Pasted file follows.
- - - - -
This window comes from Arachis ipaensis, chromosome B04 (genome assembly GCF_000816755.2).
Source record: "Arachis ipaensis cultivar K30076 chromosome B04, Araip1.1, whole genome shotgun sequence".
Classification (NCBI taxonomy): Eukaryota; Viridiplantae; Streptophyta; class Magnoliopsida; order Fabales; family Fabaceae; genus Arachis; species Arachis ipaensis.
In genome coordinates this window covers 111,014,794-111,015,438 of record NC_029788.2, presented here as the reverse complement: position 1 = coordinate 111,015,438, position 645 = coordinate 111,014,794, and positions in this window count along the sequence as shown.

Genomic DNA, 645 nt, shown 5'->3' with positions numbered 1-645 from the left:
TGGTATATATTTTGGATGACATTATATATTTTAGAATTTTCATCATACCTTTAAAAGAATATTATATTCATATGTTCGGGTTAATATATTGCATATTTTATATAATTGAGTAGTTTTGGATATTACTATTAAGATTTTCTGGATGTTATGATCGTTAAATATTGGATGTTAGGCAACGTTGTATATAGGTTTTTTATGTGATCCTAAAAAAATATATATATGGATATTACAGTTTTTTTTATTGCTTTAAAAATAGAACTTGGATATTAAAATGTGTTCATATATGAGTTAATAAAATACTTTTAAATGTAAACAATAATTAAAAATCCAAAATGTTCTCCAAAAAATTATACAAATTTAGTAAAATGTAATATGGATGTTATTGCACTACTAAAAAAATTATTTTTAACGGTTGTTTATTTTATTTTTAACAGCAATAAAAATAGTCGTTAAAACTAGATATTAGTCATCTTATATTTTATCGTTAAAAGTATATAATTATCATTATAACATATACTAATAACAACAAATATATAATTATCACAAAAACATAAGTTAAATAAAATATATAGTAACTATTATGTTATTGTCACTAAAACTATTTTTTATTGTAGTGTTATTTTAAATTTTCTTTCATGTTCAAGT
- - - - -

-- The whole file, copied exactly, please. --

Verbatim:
This window comes from Arachis ipaensis, chromosome B04 (genome assembly GCF_000816755.2).
Source record: "Arachis ipaensis cultivar K30076 chromosome B04, Araip1.1, whole genome shotgun sequence".
Classification (NCBI taxonomy): Eukaryota; Viridiplantae; Streptophyta; class Magnoliopsida; order Fabales; family Fabaceae; genus Arachis; species Arachis ipaensis.
In genome coordinates this window covers 111,014,794-111,015,438 of record NC_029788.2, presented here as the reverse complement: position 1 = coordinate 111,015,438, position 645 = coordinate 111,014,794, and positions in this window count along the sequence as shown.

Genomic DNA, 645 nt, shown 5'->3' with positions numbered 1-645 from the left:
TGGTATATATTTTGGATGACATTATATATTTTAGAATTTTCATCATACCTTTAAAAGAATATTATATTCATATGTTCGGGTTAATATATTGCATATTTTATATAATTGAGTAGTTTTGGATATTACTATTAAGATTTTCTGGATGTTATGATCGTTAAATATTGGATGTTAGGCAACGTTGTATATAGGTTTTTTATGTGATCCTAAAAAAATATATATATGGATATTACAGTTTTTTTTATTGCTTTAAAAATAGAACTTGGATATTAAAATGTGTTCATATATGAGTTAATAAAATACTTTTAAATGTAAACAATAATTAAAAATCCAAAATGTTCTCCAAAAAATTATACAAATTTAGTAAAATGTAATATGGATGTTATTGCACTACTAAAAAAATTATTTTTAACGGTTGTTTATTTTATTTTTAACAGCAATAAAAATAGTCGTTAAAACTAGATATTAGTCATCTTATATTTTATCGTTAAAAGTATATAATTATCATTATAACATATACTAATAACAACAAATATATAATTATCACAAAAACATAAGTTAAATAAAATATATAGTAACTATTATGTTATTGTCACTAAAACTATTTTTTATTGTAGTGTTATTTTAAATTTTCTTTCATGTTCAAGT